The ability to respond and to enjoy music seems to be innate. Could music have an impact on the cognitive development and consequently on the cognitive functions in developing infants?
In the 4th Season of the TV series “Criminal Minds”, the pregnant FBI agent JJ puts her headphones over her belly while playing Beethoven. Agent Reid comments this action by saying: “I personally preferred Mozart myself.”
This is one example of the popular opinion that prenatal musical stimulation boosts the child’s intelligence, in particular it is often associated with a specific composer: Mozart.
Is there empiric evidence supporting this “legend”? And why is Mozart, or classical music in general, linked to this idea? Evidence exists suggesting that the child not only can recognize the mother’s voice, but also that her voice plays a special role in the neurogenesis of the fetus’s brain. Could we say that this “special” sound is a kind of music?
Evidence suggests that effects of music on mothers can alleviate stress, anxiety and depression. A long term exposure to stress, releases cortisol that can cause negative effects like impairments in cognitive performance on the fetus. Cortisol is also realeased by loud noise, so maybe it is not a good idea for the soon-to-be mother to attend metal concerts every night. But what if she was exposed to Mozart every day?
Empirical researches indicated that listening Mozart’s Sonata for two Piano (K448) could temporarilly boost the spatial intelligence in a group of volunteers. This is known to be the “Mozart effect” that reiceved attention of the popular media and it created the popular thought “Mozart makes you smarter”. The “Mozart effect” was tested on children and volunteers but fetus is a completely different matter.
Fetus perceives sound starting from the fourth month in uterus. Here the sound frequency is attenuated and as a consequence, fetus has a different sound perception compared to “born” people. The auditory apparatus is intimately related to the nervous system and the normal growth of the brain also depends on the intact auditory system. Numerous studies have found that pre-natal exposure to music in rats increases neurogenesis, in particular, improvements are measured in the spatial memory.There are no studies observing the stimulation of pregnant human mothers with subsequent tests performed on infants: one criticisms is that humans have a different experience when they are listening music comparared to rats.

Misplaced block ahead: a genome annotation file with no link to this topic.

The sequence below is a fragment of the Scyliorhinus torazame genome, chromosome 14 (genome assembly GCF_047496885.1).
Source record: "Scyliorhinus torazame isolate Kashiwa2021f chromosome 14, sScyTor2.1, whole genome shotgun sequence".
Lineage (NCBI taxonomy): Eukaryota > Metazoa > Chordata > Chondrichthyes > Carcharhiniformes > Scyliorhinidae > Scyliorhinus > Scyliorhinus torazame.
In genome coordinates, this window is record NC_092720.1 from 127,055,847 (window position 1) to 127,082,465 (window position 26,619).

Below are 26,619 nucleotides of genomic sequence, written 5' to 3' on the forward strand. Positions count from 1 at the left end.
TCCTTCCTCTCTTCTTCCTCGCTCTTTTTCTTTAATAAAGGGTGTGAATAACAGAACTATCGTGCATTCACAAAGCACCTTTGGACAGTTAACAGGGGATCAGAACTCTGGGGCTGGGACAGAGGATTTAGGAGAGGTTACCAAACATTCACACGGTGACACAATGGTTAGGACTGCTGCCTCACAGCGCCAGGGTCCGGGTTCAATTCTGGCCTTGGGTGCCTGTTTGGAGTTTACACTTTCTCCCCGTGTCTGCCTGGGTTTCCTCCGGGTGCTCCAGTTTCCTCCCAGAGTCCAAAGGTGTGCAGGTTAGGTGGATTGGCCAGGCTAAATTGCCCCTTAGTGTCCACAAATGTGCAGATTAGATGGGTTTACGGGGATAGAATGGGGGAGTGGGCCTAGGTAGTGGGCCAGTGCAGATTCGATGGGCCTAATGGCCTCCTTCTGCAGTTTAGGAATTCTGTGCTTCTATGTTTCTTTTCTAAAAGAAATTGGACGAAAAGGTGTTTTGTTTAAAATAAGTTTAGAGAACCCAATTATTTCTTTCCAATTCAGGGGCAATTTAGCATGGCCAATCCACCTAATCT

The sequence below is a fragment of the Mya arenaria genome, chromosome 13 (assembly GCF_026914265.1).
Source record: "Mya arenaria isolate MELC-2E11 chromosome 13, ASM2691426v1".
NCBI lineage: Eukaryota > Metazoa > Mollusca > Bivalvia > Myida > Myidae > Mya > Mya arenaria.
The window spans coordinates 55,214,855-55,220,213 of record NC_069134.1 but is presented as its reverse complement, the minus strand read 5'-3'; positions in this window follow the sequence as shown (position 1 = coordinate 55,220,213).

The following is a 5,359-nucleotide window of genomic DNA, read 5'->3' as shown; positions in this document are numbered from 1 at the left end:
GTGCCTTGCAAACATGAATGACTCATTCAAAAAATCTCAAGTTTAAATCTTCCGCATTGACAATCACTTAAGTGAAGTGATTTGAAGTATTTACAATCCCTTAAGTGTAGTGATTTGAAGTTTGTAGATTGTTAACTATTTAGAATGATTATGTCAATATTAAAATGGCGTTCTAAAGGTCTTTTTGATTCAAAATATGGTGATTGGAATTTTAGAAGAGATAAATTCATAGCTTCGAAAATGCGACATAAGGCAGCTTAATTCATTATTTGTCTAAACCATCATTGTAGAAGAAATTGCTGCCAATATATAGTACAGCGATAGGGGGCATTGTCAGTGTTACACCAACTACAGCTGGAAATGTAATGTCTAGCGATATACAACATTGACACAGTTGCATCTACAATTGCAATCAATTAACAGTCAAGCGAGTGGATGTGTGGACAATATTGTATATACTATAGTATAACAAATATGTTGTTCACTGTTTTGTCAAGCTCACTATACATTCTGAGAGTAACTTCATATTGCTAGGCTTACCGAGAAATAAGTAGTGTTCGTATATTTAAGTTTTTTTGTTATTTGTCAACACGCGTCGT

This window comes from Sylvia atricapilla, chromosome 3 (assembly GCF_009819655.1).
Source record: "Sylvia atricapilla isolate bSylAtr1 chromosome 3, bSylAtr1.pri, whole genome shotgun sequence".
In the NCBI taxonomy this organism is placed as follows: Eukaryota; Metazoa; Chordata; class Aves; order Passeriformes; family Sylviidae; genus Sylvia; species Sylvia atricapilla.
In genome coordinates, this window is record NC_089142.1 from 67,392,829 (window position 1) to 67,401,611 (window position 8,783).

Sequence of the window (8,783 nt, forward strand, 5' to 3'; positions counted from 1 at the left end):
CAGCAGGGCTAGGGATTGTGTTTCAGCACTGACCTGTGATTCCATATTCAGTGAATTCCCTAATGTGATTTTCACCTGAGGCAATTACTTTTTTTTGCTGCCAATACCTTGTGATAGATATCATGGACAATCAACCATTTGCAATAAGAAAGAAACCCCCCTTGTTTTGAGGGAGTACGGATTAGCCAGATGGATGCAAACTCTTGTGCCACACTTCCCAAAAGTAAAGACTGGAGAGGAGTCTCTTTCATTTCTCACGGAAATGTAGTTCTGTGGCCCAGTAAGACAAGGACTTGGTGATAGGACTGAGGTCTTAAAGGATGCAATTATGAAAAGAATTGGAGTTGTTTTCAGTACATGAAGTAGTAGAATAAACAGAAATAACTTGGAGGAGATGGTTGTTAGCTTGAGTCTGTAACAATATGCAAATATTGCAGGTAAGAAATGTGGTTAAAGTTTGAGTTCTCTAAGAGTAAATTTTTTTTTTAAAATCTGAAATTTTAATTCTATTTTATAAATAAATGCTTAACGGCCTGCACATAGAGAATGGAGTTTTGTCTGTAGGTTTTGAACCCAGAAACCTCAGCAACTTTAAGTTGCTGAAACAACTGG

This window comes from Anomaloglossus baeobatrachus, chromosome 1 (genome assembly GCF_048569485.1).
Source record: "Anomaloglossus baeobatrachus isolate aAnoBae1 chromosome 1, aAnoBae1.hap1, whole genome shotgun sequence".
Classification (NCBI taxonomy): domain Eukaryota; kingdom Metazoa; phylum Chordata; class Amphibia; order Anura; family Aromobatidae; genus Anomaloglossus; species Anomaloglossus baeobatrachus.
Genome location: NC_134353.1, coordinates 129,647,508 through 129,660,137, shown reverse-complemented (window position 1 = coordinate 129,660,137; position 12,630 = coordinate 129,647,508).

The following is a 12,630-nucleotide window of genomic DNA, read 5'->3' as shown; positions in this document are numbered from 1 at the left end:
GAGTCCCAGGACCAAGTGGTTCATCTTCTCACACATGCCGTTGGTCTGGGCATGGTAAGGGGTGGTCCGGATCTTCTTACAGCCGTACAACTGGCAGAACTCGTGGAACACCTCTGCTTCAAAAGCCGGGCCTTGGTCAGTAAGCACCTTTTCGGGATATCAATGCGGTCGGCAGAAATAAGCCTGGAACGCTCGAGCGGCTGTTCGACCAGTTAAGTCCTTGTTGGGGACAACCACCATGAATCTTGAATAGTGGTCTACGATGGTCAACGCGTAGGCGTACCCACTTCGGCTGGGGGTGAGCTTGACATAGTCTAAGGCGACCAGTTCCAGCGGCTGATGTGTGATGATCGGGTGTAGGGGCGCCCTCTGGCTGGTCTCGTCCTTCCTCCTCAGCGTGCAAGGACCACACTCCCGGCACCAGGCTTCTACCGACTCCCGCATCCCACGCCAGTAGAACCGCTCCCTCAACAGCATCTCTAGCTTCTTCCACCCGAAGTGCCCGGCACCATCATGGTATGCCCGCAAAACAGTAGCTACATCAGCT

In the end, a mother should not listen to music expecting to increase the child’s intelligence, but listening for her own enjoyment could benefit her and consequenctly also the fetus. In my opinion, it is always better for a fetus to hear his “favorite song”. This song is known to be an important instrument for the first footsteps in his life and in his growth. This particular melody is probably the first sound that we have heard and, thanks to it, we are the people that we are.
This melody is the mother’s voice.
1 Spreng, M. (2000) Possible health effects of noise induced cortisol increase. Noise Health, 2(7):59-64
2 Jenkins, J. S. (2001). The Mozart effect. Journal of the Royal Society of Medicine, 24, 170-172.
3 Thompson BM, Andrews SR. (2000). An historical commentary on the physiological effects of music: Tomatis, Mozart and neuropsychology. Integr Physiol Behav Sci. , 35(3):174-88
4 Lai, R. (2001). Wagner for the Womb: Does pre-natal music stimulation affect the intelligence of a fetus? Wellesley.edu